Attaching a video that pottered through my email  yesterday.  Sacred Land Video

Friday, June 28, 2013

The Hurler's stone circles

Hurler circles with Cheesewring in the  distance
We arrived in the village of Minions in cold, misty and very windy conditions.  The moors around sported farm animals and ponies, this part of the moor it was the banded white/black cows that were in evidence.  Small ponies everywhere, their foals at heel or fast asleep in a hollow of the land whilst their mothers grazed.
Great excitement on my part for eventually arriving in Cornwall, the pub/hotel was welcoming, room good and the food fairly good as well - pub fare.
How to describe this landscape, dystopia kept coming to mind, the land has been mined for tin and ruined engine houses dot the skyline.  Yet of course it is beautiful, the mine workings flow through the land as bumps, ditches and small pits filled with reeds and water, a green and pleasant land, the mist adding to the romantic industrial tone of the place.
The Hurlers Stone Circles, there are three, though one has almost disappeared, is about 5 minutes walk from the road just outside the village and they lie about half a mile from the Cheesewring, upon which of course they are focused.  What went through the minds of these stone age people as they looked on the weird shaping of the Cheesewring, honed by time and geology to a 'topple' of stones balanced precariously on top of one another.  Did they think their ancestors had built such stone gods? Giants placing each stone carefully, who knows?
On our first visit, the mist came and went so that sometimes the blurred outlines of the Cheesewring was there and then  would completely disappear, we had come in the time of the summer solstice, but the sun had decided not to make an appearance.  We met at the stone circle someone from the forums, Gwass and his friend, who were also there for the solstice.  
The two stone circles have a feeling of serenity and you can fall in love with them quite happily, they pull you in, they are not showy circles just part of the landscape and as you glance over to the two Piper Stones in the distance the question asked are they both part of the same equation, or are these two stones something different.
As we spent three days in Minions village, we visited several times, and also walked to the Cheesewring in blustery weather with Sanctuary and his dog Chief. The front half of this great outcrop of rock (sorry don't do north, south, east and west) has been heavily quarried right up to the strange assemblage of stones before it was finally stopped.  There is an early neolithic wall fronting this and several upright stones balanced precariously on the edge of the quarry, this is part of Stowes Pound Neolithic enclosures.
Silly people were doing the 'Titanic' act of standing on the Cheesewring with arms outstretched in a gale force wind, hopefully should they have been blown off there is a helicopter service in Cornwall.

One of the stones sitting in its own reed filled pond

Mistiness (and I need a new camera to get rid of the black spot!)

The two Piper stones

Misty visions
The Cheesewring is situated on the Stowe Pound Hill, which has Neolithic walling and upright stones that sit on the edge of the quarry,  consists of a larger and smaller Neolithic enclosures, used also at later dates.
Blue skies over Stowe Pound Hill and the Cheesewring.


Neolithic walling

Upright stones at the edge of the quarry


"The Hurlers consist of three rings of stones, they stand on the open moor one and a half miles west of Upton Cross, just west of Minions. The stone circles are set on a line north east, south west and if we work north to south the dimensions are as follows diameter 110ft with 13 standing stones, 135 ft with 17 standing stones and 105 ft with 9 standing stones. The rings can be studied carefully and it can be seen that each ring would have had many more stones at one time, probably between twenty five and thirty five each. The group lies on a route way between the rivers Lyhner and Fowey and are aligned with a number of monuments close by, the cairns on Caradon and stone rows on one axis and long toms cross and Rillaton barrow on the opposite axis. It has been confirmed that the stones had been placed in pits with stones packed around them. They had been hammered smooth and the chippings strewn over the interior. Little was found in the stone circles. The central circle contained an upright stone placed off centre and the northern circle had been paved with granite blocks. Between the central and southern circle lay another patch of paving and a small pit. To the south west, 120 metres away are two more standing stones. known as The Pipers, possibly the remains of another circular monument or an alignment running down to the river Fowey. It is highly likely that the circles were built over a lengthy time span and a single site might retain its significance for centuries. Perhaps the central circle was at the nucleus of a monument collection of different dates.   Daniel Gumb's Country Deborah Bennett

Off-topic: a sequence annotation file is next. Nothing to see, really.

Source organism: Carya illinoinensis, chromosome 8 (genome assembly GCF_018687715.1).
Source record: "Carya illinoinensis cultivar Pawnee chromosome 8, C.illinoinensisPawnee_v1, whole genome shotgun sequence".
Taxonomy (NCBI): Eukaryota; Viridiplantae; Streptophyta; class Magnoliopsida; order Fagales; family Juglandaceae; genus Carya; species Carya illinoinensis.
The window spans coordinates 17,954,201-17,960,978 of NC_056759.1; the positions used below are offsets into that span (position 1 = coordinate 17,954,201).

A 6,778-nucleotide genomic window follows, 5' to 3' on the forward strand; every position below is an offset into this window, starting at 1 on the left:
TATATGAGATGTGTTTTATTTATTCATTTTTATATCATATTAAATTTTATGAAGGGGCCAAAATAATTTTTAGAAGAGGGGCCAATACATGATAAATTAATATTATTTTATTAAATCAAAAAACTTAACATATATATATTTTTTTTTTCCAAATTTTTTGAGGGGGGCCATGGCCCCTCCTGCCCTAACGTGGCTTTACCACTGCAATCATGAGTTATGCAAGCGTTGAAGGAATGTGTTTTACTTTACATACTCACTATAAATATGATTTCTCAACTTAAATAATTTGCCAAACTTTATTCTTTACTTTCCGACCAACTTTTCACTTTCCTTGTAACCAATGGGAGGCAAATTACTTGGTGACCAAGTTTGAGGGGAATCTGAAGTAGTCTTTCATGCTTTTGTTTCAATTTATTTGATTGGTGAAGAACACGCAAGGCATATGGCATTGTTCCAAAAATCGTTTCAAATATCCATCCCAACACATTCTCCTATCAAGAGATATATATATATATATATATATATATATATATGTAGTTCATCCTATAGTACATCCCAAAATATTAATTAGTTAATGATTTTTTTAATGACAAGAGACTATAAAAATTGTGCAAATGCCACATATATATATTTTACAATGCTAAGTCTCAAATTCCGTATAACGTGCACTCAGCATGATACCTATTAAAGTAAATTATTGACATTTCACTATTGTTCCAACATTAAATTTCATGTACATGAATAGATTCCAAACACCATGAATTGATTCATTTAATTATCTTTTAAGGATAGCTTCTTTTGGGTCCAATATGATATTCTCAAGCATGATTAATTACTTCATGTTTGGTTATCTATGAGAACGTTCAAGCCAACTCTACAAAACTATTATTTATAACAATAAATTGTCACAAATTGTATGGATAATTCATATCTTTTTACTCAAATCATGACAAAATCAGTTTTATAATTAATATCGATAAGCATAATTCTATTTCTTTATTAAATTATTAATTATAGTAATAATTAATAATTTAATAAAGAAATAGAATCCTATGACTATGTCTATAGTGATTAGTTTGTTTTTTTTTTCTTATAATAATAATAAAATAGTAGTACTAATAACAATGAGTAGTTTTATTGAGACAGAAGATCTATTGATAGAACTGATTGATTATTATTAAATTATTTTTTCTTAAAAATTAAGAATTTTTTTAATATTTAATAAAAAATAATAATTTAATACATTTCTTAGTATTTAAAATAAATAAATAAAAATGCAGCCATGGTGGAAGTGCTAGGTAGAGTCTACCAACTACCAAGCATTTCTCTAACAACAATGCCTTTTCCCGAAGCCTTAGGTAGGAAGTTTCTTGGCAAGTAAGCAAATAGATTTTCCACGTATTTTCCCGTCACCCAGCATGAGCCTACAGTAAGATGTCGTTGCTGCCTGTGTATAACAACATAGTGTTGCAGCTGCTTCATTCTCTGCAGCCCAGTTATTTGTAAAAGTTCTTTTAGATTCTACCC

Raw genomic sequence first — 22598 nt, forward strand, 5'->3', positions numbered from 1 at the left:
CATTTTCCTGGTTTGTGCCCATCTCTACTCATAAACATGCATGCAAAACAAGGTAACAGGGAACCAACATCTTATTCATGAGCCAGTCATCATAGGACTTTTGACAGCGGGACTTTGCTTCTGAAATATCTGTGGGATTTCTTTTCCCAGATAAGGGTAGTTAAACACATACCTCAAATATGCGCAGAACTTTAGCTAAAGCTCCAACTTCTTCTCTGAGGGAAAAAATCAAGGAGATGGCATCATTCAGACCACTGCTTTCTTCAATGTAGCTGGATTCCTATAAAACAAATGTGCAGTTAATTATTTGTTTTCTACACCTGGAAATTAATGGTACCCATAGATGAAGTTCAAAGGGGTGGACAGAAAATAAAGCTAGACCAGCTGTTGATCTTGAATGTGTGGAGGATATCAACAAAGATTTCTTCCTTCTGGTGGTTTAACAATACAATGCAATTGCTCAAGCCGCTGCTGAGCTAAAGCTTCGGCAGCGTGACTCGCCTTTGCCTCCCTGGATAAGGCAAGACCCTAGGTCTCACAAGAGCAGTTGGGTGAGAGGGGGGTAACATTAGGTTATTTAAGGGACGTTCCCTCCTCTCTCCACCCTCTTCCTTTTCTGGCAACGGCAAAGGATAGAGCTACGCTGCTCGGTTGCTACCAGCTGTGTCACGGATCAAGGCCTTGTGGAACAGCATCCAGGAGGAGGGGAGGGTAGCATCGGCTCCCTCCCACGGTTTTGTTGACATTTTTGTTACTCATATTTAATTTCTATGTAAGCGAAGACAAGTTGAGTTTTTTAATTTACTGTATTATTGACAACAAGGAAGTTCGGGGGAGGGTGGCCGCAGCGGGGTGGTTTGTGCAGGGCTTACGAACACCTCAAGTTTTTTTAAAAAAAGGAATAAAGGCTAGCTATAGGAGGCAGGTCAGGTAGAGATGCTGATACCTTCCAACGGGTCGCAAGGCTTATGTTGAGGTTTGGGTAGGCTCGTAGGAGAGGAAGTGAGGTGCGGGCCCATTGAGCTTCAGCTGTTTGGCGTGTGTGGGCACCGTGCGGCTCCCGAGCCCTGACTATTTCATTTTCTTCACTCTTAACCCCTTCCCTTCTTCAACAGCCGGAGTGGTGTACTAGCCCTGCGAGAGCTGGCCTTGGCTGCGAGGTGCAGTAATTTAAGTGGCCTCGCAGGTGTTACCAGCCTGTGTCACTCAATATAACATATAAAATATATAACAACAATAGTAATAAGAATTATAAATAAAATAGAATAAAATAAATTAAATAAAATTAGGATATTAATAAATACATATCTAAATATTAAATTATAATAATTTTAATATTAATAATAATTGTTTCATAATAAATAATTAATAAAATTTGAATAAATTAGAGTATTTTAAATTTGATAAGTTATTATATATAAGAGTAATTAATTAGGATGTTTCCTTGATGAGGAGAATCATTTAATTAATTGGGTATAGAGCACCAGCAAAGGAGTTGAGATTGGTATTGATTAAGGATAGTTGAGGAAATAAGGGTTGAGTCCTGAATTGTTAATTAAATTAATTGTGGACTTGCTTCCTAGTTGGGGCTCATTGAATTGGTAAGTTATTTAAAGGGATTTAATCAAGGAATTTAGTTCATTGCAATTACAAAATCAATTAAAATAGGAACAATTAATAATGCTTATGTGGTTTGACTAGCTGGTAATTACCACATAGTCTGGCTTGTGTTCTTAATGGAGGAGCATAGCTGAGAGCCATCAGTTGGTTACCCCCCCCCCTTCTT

Christopher Tilley on Stowe Pound Hill;

Cornwall's Archaeology Heritage

Thursday, June 27, 2013

Animals I met along the way

Chickens in the sweet corn patch

Chickens getting comfortable, Boris the cock is in there somewhere.

Little grey foal scratching himself on the gorse 

Fast asleep

mother of the grey foal

Miserable pony and foal crossing the road in the village

Sheep at the pub

Highland cattle

Chief at the Cheesewring

Lillie cross between collie/'spaniel ( and her owners)

Rillaton Barrow

View from the barrow entrance
Our short Cornish trip revealed some treasures, the Hurler stone circles certainly being one, but further on the Rillaton Barrow situated between the Cheesewring and the stone circles was  certainly a barrow not to be missed.
Description aside, this large, untidy, desecrated Bronze Age barrow shown by our good friend and guide Sanctuary, did make my heart miss a beat.  Reading up on it, and I find in was restored in 1900, and had some archaeological work done in 1995 to the entrance,  this may have detracted a bit, but still.

Reedy pond on top of the barrow 

Entrance to chamber where the Bronze Age skeleton was found
Firstly this enormous barrow is pitted with stone robber pits, a reed filled pond lies in its centre and the entrance pit has been raised up so as to stop school children going into the hole and damaging the inside stones and the fluorescent lichen, which gives a ghostly green glow inside the tomb. The rather neat internal stones have ferns growing against them, and our proud warrior with his gold cup and bronze age dagger lies buried between the Cheesewring and the stone circles,  also has a marvellous view to the front over the surrounding countryside.